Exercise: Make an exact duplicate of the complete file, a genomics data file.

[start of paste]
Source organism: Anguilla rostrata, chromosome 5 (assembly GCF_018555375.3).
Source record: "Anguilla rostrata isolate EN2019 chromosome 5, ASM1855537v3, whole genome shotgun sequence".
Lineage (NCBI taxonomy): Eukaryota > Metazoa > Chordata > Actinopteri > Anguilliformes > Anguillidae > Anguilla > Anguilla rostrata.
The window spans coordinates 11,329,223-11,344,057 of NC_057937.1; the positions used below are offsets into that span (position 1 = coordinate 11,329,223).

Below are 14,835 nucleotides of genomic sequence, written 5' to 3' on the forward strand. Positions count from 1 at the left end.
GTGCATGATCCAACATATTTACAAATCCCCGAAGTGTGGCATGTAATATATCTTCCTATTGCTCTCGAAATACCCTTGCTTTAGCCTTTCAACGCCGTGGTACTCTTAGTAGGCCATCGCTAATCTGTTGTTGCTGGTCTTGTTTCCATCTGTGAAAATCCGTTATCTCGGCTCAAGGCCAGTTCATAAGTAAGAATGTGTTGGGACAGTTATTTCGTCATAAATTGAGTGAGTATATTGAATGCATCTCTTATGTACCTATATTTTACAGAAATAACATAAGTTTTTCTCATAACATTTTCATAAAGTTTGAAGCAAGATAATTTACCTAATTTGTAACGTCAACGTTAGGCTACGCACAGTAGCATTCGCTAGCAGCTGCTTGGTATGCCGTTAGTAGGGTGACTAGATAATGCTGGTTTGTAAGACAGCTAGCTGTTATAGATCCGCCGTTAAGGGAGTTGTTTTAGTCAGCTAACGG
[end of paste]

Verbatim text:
Source organism: Anguilla rostrata, chromosome 5 (assembly GCF_018555375.3).
Source record: "Anguilla rostrata isolate EN2019 chromosome 5, ASM1855537v3, whole genome shotgun sequence".
Lineage (NCBI taxonomy): Eukaryota > Metazoa > Chordata > Actinopteri > Anguilliformes > Anguillidae > Anguilla > Anguilla rostrata.
The window spans coordinates 11,329,223-11,344,057 of NC_057937.1; the positions used below are offsets into that span (position 1 = coordinate 11,329,223).

Below are 14,835 nucleotides of genomic sequence, written 5' to 3' on the forward strand. Positions count from 1 at the left end.
GTGCATGATCCAACATATTTACAAATCCCCGAAGTGTGGCATGTAATATATCTTCCTATTGCTCTCGAAATACCCTTGCTTTAGCCTTTCAACGCCGTGGTACTCTTAGTAGGCCATCGCTAATCTGTTGTTGCTGGTCTTGTTTCCATCTGTGAAAATCCGTTATCTCGGCTCAAGGCCAGTTCATAAGTAAGAATGTGTTGGGACAGTTATTTCGTCATAAATTGAGTGAGTATATTGAATGCATCTCTTATGTACCTATATTTTACAGAAATAACATAAGTTTTTCTCATAACATTTTCATAAAGTTTGAAGCAAGATAATTTACCTAATTTGTAACGTCAACGTTAGGCTACGCACAGTAGCATTCGCTAGCAGCTGCTTGGTATGCCGTTAGTAGGGTGACTAGATAATGCTGGTTTGTAAGACAGCTAGCTGTTATAGATCCGCCGTTAAGGGAGTTGTTTTAGTCAGCTAACGG